Pick-and-Roll Defense

As previously mentioned, Jefferson has a tendency to either give up or to simply just lose track of his opponent. That trait is clearly apparent in the following play, as Jefferson attempts to defend Pelicans (then Hornets) forward Anthony Davis. With Davis attempting to set a simple screen on Eric Gordon, Jefferson motions over to Davis and Gordon in the hopes of helping on guard Randy Foye. After the screen, Davis moves to the top of the key to receive a a small chest pass from Gordon. While Davis is able to get in position to take an easy mid-range jumper, Jefferson loses track of the former No. 1 overall pick, and he’s still positioned by Gordon while Davis hits the open shot.


The addition of Jefferson could turn into a necessary evil for the Bobcats as we move into the 2013-14 season and beyond. By that, I mean it was extremely necessary for Rich Cho and the Bobcats organization to grab a player at the level of Jefferson to help elevate a depleted Bobcats frontcourt that has been one of the worst in the league since the loss of Tyson Chandler and Emeka Okafor. Since the absence of the duo during the 2010 offseason, Charlotte has been stuck in a historically awful rut. Could the addition of Jefferson alongside Zeller help push the team to respectability? That’s still up in the air.

From Day 1, Jefferson will be the most potent offensive weapon in team history because of his unique ability to draw double-teams when he’s in possession of the ball. While the lack of any real perimeter threats could be an issue with Jefferson on the court, the added attention that will be directed to the nine-year veteran could lead to some added openings for the likes of Henderson, MKG, Walker or Zeller. Perhaps that won’t be enough to take the Bobcats offense to the upper echelon, but at least it could be good enough to push them out of the cellar.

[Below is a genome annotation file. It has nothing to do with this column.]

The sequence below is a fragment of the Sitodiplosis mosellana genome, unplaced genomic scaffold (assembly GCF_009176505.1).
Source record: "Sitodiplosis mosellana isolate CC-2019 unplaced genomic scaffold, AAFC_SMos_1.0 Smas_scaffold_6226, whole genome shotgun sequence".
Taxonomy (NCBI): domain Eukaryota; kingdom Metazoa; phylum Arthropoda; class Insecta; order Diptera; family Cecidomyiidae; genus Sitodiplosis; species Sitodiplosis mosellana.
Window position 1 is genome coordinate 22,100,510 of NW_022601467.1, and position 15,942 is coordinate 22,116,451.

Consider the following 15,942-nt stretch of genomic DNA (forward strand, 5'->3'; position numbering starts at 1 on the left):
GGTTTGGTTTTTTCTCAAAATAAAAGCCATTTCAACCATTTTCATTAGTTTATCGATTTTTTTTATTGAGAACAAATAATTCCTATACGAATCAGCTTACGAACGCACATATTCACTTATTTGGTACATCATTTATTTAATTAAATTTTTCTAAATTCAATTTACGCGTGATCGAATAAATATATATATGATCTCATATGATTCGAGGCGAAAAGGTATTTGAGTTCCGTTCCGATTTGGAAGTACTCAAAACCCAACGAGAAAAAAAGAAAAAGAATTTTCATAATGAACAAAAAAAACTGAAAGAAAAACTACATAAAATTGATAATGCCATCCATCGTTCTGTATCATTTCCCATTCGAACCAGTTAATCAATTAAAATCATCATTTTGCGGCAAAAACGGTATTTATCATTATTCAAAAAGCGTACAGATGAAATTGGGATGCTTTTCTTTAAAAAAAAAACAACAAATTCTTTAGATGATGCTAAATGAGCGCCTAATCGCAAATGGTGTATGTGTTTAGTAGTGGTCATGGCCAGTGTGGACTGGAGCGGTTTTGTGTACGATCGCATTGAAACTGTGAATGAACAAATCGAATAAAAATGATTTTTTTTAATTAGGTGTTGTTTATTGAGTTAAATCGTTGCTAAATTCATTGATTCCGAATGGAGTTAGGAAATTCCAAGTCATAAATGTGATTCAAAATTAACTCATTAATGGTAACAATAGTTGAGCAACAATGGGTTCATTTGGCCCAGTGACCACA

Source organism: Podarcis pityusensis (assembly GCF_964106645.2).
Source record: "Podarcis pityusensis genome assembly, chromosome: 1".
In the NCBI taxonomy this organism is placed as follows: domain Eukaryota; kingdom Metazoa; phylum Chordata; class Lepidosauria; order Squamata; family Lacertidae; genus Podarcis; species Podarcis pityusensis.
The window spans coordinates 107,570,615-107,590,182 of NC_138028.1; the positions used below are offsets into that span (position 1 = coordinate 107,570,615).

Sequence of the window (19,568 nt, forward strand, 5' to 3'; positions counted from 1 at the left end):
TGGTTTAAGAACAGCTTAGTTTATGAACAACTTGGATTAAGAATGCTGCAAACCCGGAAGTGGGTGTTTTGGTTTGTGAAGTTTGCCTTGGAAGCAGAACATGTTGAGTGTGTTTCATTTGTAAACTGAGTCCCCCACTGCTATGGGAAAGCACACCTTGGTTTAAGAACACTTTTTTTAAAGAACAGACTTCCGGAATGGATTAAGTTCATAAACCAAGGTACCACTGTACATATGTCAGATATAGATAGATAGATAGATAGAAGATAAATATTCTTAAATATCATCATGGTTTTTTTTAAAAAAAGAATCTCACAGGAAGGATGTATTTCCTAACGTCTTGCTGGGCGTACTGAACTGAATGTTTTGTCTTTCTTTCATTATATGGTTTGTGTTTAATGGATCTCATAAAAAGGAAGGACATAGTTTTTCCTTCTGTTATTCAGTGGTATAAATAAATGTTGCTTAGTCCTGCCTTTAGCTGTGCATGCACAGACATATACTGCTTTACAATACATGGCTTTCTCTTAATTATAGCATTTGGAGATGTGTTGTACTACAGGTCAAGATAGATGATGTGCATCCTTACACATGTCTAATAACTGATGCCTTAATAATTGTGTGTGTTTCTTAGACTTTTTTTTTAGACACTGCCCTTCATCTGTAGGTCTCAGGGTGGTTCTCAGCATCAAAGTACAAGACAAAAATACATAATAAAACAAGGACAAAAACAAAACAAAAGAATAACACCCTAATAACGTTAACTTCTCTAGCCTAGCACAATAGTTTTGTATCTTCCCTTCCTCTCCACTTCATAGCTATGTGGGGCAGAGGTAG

Where things could get ugly for Jefferson and the Charlotte Bobcats will be on the defensive side of the ball. Per Synergy Sports Technologies, Jefferson allowed a lackluster .9 PPP (Points Per Possession) during the previous season. It’s not likely for those numbers to drastically improve as he joins Charlotte. For a defense that has stayed near the bottom of the NBA cellar for the past four seasons, the frontcourt combo of Zeller and Jefferson doesn’t seem like the best duo to help improve on that side of the ball.

The only way I can see this pair working out is if Zeller can work near the high post with Jefferson being located inside the paint. If an opposing team tries to work a pick and roll against Charlotte, Zeller can try to defend the screener while Jefferson hangs down low inside the paint. While that may not be the most viable option, that’s the only way I can see this combo working because of how Jefferson has performed on the defensive side of the ball.